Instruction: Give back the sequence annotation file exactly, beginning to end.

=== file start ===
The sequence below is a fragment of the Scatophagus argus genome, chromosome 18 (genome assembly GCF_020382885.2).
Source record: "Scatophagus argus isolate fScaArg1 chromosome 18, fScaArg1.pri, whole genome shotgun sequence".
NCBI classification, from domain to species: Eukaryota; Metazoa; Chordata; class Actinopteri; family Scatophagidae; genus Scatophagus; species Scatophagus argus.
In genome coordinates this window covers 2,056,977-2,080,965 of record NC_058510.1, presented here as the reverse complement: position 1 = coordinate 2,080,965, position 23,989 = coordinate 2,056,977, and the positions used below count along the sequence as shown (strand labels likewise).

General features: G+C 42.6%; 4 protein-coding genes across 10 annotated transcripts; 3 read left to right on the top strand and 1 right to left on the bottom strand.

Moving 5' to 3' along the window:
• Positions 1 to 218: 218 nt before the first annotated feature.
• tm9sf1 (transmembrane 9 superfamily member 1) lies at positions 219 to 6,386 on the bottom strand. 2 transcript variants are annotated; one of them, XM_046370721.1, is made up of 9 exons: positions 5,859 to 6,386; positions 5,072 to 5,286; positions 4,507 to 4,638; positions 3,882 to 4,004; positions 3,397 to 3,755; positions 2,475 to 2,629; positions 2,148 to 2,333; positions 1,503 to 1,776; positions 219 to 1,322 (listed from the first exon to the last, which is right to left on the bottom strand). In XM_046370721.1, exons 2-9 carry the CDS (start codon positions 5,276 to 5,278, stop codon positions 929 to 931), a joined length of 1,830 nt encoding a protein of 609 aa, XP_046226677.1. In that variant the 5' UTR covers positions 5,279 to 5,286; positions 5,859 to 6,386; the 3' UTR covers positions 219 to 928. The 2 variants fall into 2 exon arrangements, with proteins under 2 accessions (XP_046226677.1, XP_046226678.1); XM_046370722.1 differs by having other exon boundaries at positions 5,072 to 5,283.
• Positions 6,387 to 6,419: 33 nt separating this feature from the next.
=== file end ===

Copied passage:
The sequence below is a fragment of the Scatophagus argus genome, chromosome 18 (genome assembly GCF_020382885.2).
Source record: "Scatophagus argus isolate fScaArg1 chromosome 18, fScaArg1.pri, whole genome shotgun sequence".
NCBI classification, from domain to species: Eukaryota; Metazoa; Chordata; class Actinopteri; family Scatophagidae; genus Scatophagus; species Scatophagus argus.
In genome coordinates this window covers 2,056,977-2,080,965 of record NC_058510.1, presented here as the reverse complement: position 1 = coordinate 2,080,965, position 23,989 = coordinate 2,056,977, and the positions used below count along the sequence as shown (strand labels likewise).

General features: G+C 42.6%; 4 protein-coding genes across 10 annotated transcripts; 3 read left to right on the top strand and 1 right to left on the bottom strand.

Moving 5' to 3' along the window:
• Positions 1 to 218: 218 nt before the first annotated feature.
• tm9sf1 (transmembrane 9 superfamily member 1) lies at positions 219 to 6,386 on the bottom strand. 2 transcript variants are annotated; one of them, XM_046370721.1, is made up of 9 exons: positions 5,859 to 6,386; positions 5,072 to 5,286; positions 4,507 to 4,638; positions 3,882 to 4,004; positions 3,397 to 3,755; positions 2,475 to 2,629; positions 2,148 to 2,333; positions 1,503 to 1,776; positions 219 to 1,322 (listed from the first exon to the last, which is right to left on the bottom strand). In XM_046370721.1, exons 2-9 carry the CDS (start codon positions 5,276 to 5,278, stop codon positions 929 to 931), a joined length of 1,830 nt encoding a protein of 609 aa, XP_046226677.1. In that variant the 5' UTR covers positions 5,279 to 5,286; positions 5,859 to 6,386; the 3' UTR covers positions 219 to 928. The 2 variants fall into 2 exon arrangements, with proteins under 2 accessions (XP_046226677.1, XP_046226678.1); XM_046370722.1 differs by having other exon boundaries at positions 5,072 to 5,283.
• Positions 6,387 to 6,419: 33 nt separating this feature from the next.